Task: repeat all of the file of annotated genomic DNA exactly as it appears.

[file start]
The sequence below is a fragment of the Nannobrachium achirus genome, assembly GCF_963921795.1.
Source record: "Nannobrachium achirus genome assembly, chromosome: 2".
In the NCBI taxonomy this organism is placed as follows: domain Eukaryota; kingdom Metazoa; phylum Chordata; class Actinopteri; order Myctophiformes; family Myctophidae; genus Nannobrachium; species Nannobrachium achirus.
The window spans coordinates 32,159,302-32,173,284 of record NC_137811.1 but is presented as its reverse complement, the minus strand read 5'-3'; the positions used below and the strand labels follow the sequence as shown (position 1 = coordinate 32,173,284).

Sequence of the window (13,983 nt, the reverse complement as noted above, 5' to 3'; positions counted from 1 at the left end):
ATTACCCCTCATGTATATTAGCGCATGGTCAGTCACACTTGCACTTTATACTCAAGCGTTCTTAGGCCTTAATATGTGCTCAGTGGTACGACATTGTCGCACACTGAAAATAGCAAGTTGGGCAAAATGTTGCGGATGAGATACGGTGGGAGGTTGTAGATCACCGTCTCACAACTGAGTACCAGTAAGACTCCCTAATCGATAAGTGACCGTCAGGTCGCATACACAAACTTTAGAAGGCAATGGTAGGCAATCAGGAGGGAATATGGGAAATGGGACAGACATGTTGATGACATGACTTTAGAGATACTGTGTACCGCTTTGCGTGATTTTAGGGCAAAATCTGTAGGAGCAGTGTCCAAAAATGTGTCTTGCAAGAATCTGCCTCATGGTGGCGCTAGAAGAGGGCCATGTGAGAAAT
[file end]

The sequence below is a fragment of the Nannobrachium achirus genome, assembly GCF_963921795.1.
Source record: "Nannobrachium achirus genome assembly, chromosome: 2".
In the NCBI taxonomy this organism is placed as follows: domain Eukaryota; kingdom Metazoa; phylum Chordata; class Actinopteri; order Myctophiformes; family Myctophidae; genus Nannobrachium; species Nannobrachium achirus.
The window spans coordinates 32,159,302-32,173,284 of record NC_137811.1 but is presented as its reverse complement, the minus strand read 5'-3'; the positions used below and the strand labels follow the sequence as shown (position 1 = coordinate 32,173,284).

Sequence of the window (13,983 nt, the reverse complement as noted above, 5' to 3'; positions counted from 1 at the left end):
ATTACCCCTCATGTATATTAGCGCATGGTCAGTCACACTTGCACTTTATACTCAAGCGTTCTTAGGCCTTAATATGTGCTCAGTGGTACGACATTGTCGCACACTGAAAATAGCAAGTTGGGCAAAATGTTGCGGATGAGATACGGTGGGAGGTTGTAGATCACCGTCTCACAACTGAGTACCAGTAAGACTCCCTAATCGATAAGTGACCGTCAGGTCGCATACACAAACTTTAGAAGGCAATGGTAGGCAATCAGGAGGGAATATGGGAAATGGGACAGACATGTTGATGACATGACTTTAGAGATACTGTGTACCGCTTTGCGTGATTTTAGGGCAAAATCTGTAGGAGCAGTGTCCAAAAATGTGTCTTGCAAGAATCTGCCTCATGGTGGCGCTAGAAGAGGGCCATGTGAGAAAT